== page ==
Emma Woodhouse (Romola Garai, Atonement) was born with the sun shining down on her. The radiant, privileged girl grows into a remarkable talent for matchmaking, as observed by her loving but disapproving father (Michael Gambon, Cranford) and childhood friend Mr. Knightley (Jonny Lee Miller, Endgame). When the decidedly less privileged Harriet Smith arrives, Emma meddles with fate to find her a match, until her flawless intuition is called into question. Dissuaded from more matrimonial predictions, Emma nonetheless continues to cheerfully contemplate superior men - and meets one of her own in the handsome, gleaming Frank Churchill. But after being so busy managing everyone else's heart, does Emma know her own? A fiercely funny new version of the Jane Austen novel, Emma was adapted by Sandy Welch (Jane Eyre).
A beautiful adaptation of Jane Austen's beloved novel. Jonny Lee Miller is the perfect Mr. Knightly, just as I imagined him when I read the book. :)
Emma (BBC) Promo / Trailer
Welcome to Cranford, circa 1840...a rural English town where etiquette rules, undergirded by a healthy amount of gossip. Modernity is making a move in town as construction of a railway comes harrowingly close. Cranford's eclectic residents, among them Matty Jenkyns (Dame Judi Dench) her sister Deborah (Dame Eileen Atkins), and Miss Pole (Imelda Staunton), stay immersed in the sweet pleasures and sometimes heartbreaking realities of simple village life. But when a handsome, young doctor arrives with cutting-edge new techniques, it rapidly becomes clear that as the world changes, so Cranford will change with it. Based on three Elizabeth Gaskell novels (Cranford, My Lady Ludlow and Mr. Harrison's Confessions), and boasting an all-star cast, Cranford breathes life into one town during one extraordinary year.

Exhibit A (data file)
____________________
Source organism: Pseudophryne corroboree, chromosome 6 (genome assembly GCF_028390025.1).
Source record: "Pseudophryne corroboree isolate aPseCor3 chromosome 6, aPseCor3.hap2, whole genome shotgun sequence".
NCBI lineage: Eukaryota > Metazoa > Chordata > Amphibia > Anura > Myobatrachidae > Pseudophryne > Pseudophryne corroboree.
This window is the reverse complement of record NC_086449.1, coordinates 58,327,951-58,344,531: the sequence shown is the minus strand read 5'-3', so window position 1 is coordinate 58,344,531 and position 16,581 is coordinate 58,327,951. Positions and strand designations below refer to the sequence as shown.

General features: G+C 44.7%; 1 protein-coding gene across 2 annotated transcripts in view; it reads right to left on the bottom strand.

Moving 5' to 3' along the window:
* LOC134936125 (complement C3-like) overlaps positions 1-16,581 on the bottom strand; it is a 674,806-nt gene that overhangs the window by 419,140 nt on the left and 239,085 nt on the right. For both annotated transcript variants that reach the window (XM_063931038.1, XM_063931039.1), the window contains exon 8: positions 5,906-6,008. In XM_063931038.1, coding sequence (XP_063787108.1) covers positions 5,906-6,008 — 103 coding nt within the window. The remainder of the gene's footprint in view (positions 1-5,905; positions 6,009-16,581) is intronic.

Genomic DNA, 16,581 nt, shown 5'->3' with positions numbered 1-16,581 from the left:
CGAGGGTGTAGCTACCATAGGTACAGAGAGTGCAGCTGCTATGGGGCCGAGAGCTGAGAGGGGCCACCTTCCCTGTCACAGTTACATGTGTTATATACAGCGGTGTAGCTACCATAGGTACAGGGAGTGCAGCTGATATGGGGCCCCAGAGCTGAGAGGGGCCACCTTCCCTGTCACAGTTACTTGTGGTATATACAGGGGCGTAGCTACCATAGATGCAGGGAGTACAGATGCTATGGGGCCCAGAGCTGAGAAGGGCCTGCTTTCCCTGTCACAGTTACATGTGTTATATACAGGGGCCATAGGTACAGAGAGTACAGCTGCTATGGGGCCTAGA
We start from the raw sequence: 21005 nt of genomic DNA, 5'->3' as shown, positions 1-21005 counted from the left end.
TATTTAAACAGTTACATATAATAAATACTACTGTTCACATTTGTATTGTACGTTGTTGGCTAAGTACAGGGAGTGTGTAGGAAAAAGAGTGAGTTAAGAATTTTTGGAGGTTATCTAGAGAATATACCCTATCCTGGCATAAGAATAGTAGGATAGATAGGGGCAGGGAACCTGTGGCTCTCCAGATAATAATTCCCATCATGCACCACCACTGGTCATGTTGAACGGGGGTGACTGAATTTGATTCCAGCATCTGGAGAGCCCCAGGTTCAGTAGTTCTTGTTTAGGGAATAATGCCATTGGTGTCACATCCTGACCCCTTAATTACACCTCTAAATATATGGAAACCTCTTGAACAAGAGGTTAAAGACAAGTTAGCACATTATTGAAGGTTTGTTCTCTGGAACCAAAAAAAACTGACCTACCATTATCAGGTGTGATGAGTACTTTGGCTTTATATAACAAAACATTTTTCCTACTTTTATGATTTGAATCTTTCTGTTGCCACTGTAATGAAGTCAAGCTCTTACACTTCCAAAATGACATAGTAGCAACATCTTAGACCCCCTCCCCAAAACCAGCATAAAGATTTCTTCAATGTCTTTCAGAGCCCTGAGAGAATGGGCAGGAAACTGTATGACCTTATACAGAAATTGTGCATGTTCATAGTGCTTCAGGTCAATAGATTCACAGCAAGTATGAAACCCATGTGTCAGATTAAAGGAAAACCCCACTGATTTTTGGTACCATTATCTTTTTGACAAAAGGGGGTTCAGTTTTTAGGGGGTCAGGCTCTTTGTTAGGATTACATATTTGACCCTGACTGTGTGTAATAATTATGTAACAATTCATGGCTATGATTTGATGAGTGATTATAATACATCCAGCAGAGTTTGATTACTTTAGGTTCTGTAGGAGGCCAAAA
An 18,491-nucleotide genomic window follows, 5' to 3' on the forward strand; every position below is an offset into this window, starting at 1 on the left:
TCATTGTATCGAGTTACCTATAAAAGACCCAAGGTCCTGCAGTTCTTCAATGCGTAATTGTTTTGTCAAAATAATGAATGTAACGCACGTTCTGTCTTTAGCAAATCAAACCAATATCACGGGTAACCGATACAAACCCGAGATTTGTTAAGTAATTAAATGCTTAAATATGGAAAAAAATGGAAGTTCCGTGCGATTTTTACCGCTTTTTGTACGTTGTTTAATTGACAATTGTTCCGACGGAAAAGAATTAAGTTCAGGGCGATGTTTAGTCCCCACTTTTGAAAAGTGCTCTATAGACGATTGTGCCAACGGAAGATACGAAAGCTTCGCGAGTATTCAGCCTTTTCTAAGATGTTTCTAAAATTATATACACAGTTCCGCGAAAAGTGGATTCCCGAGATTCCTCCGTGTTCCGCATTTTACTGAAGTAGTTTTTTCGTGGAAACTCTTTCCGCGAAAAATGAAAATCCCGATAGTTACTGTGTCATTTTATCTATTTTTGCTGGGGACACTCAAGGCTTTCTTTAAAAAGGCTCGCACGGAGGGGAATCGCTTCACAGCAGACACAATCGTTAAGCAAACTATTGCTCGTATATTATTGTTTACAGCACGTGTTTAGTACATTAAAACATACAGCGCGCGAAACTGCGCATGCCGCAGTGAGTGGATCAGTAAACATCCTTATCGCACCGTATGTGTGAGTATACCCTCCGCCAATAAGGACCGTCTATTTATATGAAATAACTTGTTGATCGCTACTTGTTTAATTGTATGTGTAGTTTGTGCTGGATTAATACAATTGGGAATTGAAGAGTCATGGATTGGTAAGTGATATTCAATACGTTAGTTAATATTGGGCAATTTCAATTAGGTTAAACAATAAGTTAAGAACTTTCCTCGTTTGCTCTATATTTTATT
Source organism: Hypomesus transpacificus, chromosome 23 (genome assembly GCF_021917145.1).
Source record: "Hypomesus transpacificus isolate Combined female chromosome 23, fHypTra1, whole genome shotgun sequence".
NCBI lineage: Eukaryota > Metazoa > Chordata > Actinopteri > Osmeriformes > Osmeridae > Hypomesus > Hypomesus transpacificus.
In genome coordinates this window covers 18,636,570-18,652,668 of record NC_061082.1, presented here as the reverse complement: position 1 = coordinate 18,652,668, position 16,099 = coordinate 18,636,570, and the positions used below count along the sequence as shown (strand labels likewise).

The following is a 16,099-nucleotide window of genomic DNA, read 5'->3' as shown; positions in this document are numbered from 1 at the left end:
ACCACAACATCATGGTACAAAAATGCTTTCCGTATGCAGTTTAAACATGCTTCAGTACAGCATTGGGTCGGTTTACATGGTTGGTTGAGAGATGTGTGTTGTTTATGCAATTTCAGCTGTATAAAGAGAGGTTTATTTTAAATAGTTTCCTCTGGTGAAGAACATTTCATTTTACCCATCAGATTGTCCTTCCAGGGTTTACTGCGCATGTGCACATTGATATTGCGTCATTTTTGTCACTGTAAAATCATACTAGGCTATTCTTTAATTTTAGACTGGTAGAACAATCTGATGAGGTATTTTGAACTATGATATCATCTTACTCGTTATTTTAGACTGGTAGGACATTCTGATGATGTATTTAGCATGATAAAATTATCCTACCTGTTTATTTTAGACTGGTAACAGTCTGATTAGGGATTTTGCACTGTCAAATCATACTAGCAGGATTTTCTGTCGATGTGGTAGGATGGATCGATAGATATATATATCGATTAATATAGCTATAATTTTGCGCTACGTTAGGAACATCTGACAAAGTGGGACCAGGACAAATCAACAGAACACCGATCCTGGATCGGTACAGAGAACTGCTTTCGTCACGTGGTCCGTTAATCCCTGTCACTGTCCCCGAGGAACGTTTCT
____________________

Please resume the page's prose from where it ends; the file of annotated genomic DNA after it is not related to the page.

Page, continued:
Anne of Green Gables
This gorgeous adaptation of Lucy Maud Montgomery's classic children's story is well worth watching with the whole family. Produced for Canadian television, it's one of those rare productions that actually sticks to the book and even enhances it through first-rate performances and an excellent script. Set on bucolic Prince Edward Island in the late 19th century, Anne of Green Gables is the story of Anne Shirley, an imaginative and headstrong orphan. When brother and sister Marilla and Mathew Cuthbert decide to adopt an orphan boy to help Matthew work the farm, they are astonished when Anne arrives at the train station by mistake. "What use is she to us?" grumbles the gruff Marilla. "We might be of some use to her," answers Matthew, who has taken an instant liking to the talkative Anne. As Anne grows up, her adventures are both hilarious and moving. It's a delight to watch as she forms a friendship with the beautiful Diana and her admirer--the dashing Gilbert Blythe--then dyes her hair green, cracks a slate over Gilbert's head when he calls her "Carrots," and finds a sympathetic teacher who encourages her to attend college.
Richard Farnsworth is perfect as the shy and gentle bachelor Matthew, who confides to Anne that he never went courting because "I would have had to say something." Colleen Dewhurst delivers a nuanced and powerful performance as Marilla, a seemingly cold-hearted spinster whose no-nonsense exterior conceals a warm heart. And as Anne, Megan Follows strikes the perfect note, maturing from freckle-faced orphan to elegant and poised young woman.
This is such a classic! I grew up watching this series and I still love it. It's worth watching for the stunning scenery of Prince Edward Island and unforgettable characters.
A Room with a View
A brilliant adaptation of E.M. Forster's novel, A Room With a View tells the story of the coming of age of Lucy Honeychurch (Helena Bonham-Carter). Longing to burst free from the repression of British upper class manners and mores, she must wrestle with her inner romantic longings to choose between the passionate George (Julian Sands) and the priggish but socially suitable Cecil (Daniel Day-Lewis). Boasting a brilliant supporting cast, A Room With a View isone of the most romantic of romantic comedies ever filmed. Merchant-Ivory film adaptation of E.M. Forster's novel about Edwardian manners and the coming of age of a young woman during her travels in Florence, Italy. Set in the first decade of the 20th century, the film offers a lighthearted and somewhat comic perspective on Edwardian propriety and morals. This picture is a special feast for the senses, set in both the Italian and the English countryside.
Starring: Maggie Smith, Helena Bonham Carter, Julian Sands, Simon Callow, Judi Dench, Daniel Day-Lewis, Rupert Graves
Ironically enough the leading ladies in this film play Professor McGonagall and Bellatrix Lestrange in the Harry Potter series!
The Painted Veil